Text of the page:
The ocellated frogfish is small and rare, but with good eyes they can be found quite often at San Miguel dive site
 

Dauin is also home to great cephalopod encounters. Just like frogfish, it is important to time the season right to give yourself the best chance of seeing the most sought after species, like blue-ringed octopuses and flamboyant cuttlefish. Cephalopods can be sighted year round, but the best time to find them is October–December. There seems to be a mini season around February–March, but the October–December period yields the most sightings of the desired species.

Many of these cephalopods can be found at Secret Corner (also known as Punta or Bonnets Corner, depending on your dive operator). This large, sandy slope full of garden eels and patches of small rocks needs to be dived at high tide due to the strength of currents that can be present. Cephalopods at this site include the blue-ringed octopus, mototi octopus, wonderpus, algae octopus, mimic octopus, coconut octopus, and flamboyant cuttlefish, and many can be found in one single dive. These species can be found at many other dive sites on the coast, but the Corner has the highest variety.

This dive site is also one of the best locations for Ambon scorpionfish, hairy frogfish, and ocellated frogfish when it is covered in algae mid-year. This algae disappears as cephalopod season approaches, paving the way for new critters to take over. Broadclub cuttlefish buck the trend and start showing up in the beginning of the year, using that algae to their advantage. Not to be left out, bobtail squid can be found at many dive sites during night dives, although they are almost impossible to find during the day.
 

Seeing multiple flamboyants together is not an uncommon sight during cephalopod season
 

One of the rarer octopus species in Dauin, the mototi has multiple color patterns that can be displayed depending on the situation, such as this male mototi (far) putting on a show for a not-so-receptive female
 

Ghost pipefish have a distinct season and can be found in large numbers in Dauin. It is not uncommon to see more than 10 individuals during one dive, comprised of multiple species: ornate, robust, roughsnout, Halimeda. Ghost pipefish returning from their pelagic stage start arriving in the beginning of the year, around the same time the frogfish begin to show up. They continue to come during the first few months of the year and then sightings drop off after June.

They tend to aggregate around crinoids, with a large, dominant female noticeable by her large pouch created by her pectoral fins, with the males clumped around her vying for position. They can also be found hovering around soft coral, seagrass, and Halimeda, depending on the species. Ask to dive San Miguel or Cars/Poblacion if you want to see plenty of ghost pipefish.
 

Ornate ghost pipefish fish are very common in the beginning of the year, with this individual choosing a black coral bush as its home
 

Dauin is home to plenty of nudibranches, seahorses, crustaceans, eels, and other critters and fish, enough to keep any underwater shooter satisfied, although the majority of them don't have a set season or—like seahorses—live multiple years. Some species, like harlequin shrimp, will show up and stay in the same place, at times for months, but the length of their residency depends on the number of guests and their behavior when photographing the harleys, not the change in environment. Sharks aren’t common in Dauin and are encountered rarely and by chance, although we do have plenty of their close relative, blue-spotted stingrays, as well as blue-spotted ribbontail rays.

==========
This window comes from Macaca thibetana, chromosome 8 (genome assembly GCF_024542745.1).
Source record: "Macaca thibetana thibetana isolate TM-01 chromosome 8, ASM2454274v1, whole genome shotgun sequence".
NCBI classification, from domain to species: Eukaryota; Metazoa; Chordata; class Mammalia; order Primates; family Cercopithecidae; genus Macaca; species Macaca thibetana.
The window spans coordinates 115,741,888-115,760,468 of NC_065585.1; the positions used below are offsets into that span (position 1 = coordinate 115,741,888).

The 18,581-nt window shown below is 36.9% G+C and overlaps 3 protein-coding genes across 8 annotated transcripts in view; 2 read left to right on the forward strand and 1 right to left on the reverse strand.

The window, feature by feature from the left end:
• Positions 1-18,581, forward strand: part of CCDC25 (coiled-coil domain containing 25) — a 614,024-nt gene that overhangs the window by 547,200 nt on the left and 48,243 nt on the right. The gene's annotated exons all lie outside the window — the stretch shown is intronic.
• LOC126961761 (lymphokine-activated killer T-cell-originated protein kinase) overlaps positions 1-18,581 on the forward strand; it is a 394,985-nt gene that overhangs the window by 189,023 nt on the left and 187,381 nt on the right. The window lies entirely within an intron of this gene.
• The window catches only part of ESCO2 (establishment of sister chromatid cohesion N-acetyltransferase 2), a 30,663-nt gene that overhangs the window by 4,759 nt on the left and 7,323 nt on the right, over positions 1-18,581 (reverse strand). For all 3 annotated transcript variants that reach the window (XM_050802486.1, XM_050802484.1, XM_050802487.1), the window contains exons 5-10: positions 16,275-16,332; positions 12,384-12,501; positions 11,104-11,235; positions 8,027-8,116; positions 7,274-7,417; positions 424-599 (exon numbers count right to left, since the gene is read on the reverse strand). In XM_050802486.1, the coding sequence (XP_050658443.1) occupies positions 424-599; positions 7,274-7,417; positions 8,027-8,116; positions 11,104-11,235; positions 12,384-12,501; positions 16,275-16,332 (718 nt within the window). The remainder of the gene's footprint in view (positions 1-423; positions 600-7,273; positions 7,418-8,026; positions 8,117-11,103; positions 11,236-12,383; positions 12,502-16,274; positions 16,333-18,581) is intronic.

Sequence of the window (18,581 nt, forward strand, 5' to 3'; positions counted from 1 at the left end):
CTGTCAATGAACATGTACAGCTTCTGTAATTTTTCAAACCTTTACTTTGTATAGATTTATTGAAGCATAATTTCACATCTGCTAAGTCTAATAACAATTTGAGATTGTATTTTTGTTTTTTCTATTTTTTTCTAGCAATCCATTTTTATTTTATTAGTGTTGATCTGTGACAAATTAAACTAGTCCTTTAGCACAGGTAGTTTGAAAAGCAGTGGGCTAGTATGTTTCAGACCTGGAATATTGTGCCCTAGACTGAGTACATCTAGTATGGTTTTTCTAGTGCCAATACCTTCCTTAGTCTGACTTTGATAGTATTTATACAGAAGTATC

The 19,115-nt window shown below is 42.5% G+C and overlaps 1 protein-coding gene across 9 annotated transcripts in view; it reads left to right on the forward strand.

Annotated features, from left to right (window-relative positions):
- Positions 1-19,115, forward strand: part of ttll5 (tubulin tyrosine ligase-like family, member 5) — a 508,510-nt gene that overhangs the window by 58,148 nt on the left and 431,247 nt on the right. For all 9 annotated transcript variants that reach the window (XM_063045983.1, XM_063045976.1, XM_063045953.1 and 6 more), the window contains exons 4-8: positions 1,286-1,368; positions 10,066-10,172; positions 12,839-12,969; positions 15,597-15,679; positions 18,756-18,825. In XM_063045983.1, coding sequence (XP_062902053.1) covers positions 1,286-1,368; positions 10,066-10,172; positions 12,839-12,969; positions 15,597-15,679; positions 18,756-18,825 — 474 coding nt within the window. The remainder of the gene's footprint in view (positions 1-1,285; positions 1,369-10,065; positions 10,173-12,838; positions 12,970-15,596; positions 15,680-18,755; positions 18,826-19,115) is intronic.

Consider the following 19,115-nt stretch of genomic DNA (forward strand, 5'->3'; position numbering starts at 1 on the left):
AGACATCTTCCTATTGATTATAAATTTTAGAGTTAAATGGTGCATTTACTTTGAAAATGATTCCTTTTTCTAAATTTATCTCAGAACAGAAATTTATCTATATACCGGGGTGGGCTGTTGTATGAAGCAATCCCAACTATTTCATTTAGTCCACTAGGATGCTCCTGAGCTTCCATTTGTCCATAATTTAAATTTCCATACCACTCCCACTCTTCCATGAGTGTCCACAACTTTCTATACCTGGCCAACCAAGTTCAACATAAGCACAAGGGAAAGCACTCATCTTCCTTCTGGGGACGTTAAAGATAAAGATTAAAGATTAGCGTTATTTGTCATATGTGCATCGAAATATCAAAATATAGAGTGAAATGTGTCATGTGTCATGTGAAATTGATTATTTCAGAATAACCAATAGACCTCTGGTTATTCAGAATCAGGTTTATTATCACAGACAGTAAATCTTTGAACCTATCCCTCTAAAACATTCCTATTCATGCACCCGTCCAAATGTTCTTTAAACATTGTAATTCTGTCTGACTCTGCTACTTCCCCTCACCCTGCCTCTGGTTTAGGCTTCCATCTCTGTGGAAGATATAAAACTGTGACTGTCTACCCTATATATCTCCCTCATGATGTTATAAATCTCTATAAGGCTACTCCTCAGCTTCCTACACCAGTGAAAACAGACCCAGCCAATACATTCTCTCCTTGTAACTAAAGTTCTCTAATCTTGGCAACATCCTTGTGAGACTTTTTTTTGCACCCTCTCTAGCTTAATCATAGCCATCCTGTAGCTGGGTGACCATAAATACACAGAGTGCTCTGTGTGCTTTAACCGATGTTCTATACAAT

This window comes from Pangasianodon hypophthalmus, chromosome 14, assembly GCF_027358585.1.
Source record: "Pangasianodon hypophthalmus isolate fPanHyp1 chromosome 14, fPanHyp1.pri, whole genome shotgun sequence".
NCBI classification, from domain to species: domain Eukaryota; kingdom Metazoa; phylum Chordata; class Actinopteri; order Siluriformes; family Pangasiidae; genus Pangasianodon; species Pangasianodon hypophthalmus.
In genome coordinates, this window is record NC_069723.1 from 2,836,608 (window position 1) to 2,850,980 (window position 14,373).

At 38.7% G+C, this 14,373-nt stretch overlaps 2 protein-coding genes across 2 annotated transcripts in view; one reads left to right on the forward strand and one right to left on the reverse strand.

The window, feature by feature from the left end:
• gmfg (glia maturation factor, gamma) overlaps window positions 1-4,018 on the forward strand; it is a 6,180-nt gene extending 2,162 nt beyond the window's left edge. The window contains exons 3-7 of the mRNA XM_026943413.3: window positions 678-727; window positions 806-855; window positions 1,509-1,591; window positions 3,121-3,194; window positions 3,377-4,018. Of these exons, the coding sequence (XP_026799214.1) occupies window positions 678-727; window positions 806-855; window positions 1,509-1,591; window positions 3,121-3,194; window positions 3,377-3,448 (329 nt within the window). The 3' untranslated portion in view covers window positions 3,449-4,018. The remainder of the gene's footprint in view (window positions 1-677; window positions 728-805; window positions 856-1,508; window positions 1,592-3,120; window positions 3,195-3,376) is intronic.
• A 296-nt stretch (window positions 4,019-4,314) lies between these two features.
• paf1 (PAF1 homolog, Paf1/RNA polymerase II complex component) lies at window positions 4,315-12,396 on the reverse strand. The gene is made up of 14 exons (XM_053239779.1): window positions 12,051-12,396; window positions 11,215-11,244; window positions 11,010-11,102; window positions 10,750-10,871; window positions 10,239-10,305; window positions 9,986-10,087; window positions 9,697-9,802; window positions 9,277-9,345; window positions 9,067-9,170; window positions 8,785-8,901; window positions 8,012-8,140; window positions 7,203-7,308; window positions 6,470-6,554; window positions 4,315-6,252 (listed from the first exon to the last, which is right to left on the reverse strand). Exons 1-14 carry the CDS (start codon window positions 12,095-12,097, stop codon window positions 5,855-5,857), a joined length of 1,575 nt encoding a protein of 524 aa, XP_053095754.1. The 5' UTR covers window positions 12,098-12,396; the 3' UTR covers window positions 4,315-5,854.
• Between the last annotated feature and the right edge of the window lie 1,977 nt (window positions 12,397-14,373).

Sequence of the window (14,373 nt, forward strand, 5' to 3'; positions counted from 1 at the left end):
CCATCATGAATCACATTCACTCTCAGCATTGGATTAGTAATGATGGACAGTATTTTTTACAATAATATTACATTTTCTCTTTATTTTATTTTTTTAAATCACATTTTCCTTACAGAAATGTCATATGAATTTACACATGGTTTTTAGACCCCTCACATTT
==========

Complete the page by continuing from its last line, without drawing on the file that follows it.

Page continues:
Seahorses live multiple years, so there is no set season for them in Dauin. They can be found at both the muck and reef sites, so always keep an eye open for them
 

Blue-spotted stingray utilizing the services of a cleaner wrasse
 

Ribbon eels, which change color depending on age and sex, can be found at many of the reef dive sites along the Dauin coast
 

If you haven't been to the Philippines, or hadn’t heard of Dauin the last time you visited, I highly recommend adding it to your next itinerary, especially if you love frogfish! Be sure to plan your trip at the right time of year for your desired critters. My favorite time of year to dive is April–June due to the numbers of ghost pipefish and frogfish, as well as juvenile broadclub cuttlefish, that can be found. November is a close second for the rare cephalopod action. Many resorts are very open about seasons for critter encounters, so don’t be afraid to email some prospective dive shops and ask for their recommendations when you are planning your trip.
 

There are usually a few resident harlequin shrimp at any given time, but if luck is on your side, you might spot a juvenile, dwarfed by the blue starfish it loves to eat
 


 

About the Author: Daniel Geary grew up in Florida and has fostered a love of the ocean ever since he was a few years old. He has been diving for 13 years and photographing for the last eight years. He is an award-winning photographer living in Dauin, Philippines and a frogfish expert who teaches an exclusive PADI Frogfish Specialist Course at multiple resorts along the Dauin coast. Daniel enjoys speaking at international dive shows about frogfish as well as how to photograph critters in a responsible and environmentally-friendly manner, and will be leading frogfish-centered dive trips in the near future.

RELATED CONTENT

Dib Fred
Aug 19, 2020 11:13 AM
Dib Fred wrote:
What a curious world to discover !
You must be logged in to comment.
Support Our Sponsors
Newsletter
Travel with us

Featured Photographer



Follow Us

Sponsors